1. Why Your Muscles Are Sore After A Workout
Muscle soreness occurs when you do something different.
And by different, I mean anything outside your norm.
That could be ANYTHING.
1. Performing an exercise you’re not used to.
2. Performing an exercise you’re used to, but at a depth and speed you’re not — slower or faster for example.
3.Performing for a duration you’re not used to — more continuous time, less rest, etc.
4.Performing a volume you’re not used to — more weight, more reps, etc.
5.Performing an exercise with more restrictions — improving or degrading your alignment, for example.
Change a single variable in a common equation and you just might be sore the next day.
Technically, it’s called delayed onset muscle soreness (DOMS for short). And it’s thought to be a result of microscopic tearing of the muscle fibers.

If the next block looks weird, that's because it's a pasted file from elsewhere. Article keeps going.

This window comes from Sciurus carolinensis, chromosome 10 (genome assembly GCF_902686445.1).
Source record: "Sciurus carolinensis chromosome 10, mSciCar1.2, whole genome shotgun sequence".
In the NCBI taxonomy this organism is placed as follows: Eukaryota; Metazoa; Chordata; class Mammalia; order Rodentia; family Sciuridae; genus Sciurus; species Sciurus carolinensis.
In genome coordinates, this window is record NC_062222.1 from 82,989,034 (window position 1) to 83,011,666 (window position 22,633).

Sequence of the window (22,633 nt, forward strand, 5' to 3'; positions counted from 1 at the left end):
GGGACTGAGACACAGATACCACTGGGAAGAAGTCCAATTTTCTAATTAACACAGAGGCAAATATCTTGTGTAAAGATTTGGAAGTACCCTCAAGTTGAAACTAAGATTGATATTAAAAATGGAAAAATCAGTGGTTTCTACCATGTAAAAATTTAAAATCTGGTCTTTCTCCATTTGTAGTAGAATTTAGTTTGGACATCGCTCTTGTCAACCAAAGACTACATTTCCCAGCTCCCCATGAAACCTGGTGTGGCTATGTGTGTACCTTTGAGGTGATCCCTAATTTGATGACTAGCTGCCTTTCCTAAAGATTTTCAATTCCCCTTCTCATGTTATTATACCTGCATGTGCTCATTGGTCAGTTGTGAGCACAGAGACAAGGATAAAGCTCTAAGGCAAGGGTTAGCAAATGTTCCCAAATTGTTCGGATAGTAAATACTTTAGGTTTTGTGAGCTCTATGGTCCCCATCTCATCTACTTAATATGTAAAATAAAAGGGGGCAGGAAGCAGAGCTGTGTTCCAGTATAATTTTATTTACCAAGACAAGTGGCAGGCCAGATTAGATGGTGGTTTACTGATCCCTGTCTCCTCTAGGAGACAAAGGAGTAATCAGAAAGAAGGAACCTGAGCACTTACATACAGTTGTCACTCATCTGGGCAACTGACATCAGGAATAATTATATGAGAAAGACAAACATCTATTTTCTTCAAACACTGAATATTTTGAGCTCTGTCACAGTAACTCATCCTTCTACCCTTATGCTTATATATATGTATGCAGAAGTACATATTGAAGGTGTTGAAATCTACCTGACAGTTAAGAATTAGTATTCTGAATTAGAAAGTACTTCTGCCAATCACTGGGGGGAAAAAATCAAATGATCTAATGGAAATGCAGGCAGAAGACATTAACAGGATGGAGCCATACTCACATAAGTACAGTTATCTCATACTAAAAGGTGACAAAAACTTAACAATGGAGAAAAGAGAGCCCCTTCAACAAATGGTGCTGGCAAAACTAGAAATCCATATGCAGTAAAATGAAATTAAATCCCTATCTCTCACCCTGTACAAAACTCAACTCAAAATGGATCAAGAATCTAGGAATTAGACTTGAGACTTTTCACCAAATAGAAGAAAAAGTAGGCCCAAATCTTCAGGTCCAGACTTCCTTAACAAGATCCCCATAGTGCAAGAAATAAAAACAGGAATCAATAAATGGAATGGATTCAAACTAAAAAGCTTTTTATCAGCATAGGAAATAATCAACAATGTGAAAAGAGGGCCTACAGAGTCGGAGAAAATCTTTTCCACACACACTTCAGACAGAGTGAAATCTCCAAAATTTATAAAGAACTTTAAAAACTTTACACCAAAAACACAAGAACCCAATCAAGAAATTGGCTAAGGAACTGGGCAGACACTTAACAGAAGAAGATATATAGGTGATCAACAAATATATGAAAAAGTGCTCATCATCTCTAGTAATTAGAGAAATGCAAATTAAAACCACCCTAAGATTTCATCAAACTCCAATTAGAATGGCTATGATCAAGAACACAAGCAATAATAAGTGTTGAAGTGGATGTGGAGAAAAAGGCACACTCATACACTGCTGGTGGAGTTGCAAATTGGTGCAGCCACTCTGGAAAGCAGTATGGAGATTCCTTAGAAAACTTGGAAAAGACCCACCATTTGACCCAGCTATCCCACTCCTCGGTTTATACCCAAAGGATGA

The amount of tearing — and soreness — depends on how hard and how long you exercise. As well as what type of exercise you do.
And yet, muscle soreness is often seen as a sign of doing things right.
Those jelly-legs you feel when attempting to go up or down stairs signal the onset of an adaptation process, which is helping you to grow stronger and improve endurance.
“If I can feel the soreness in the muscle, it means it’s working and I’m on the right path. If I can’t feel it, then I must be doing something wrong.”
It’s not quite that simple – more next time ….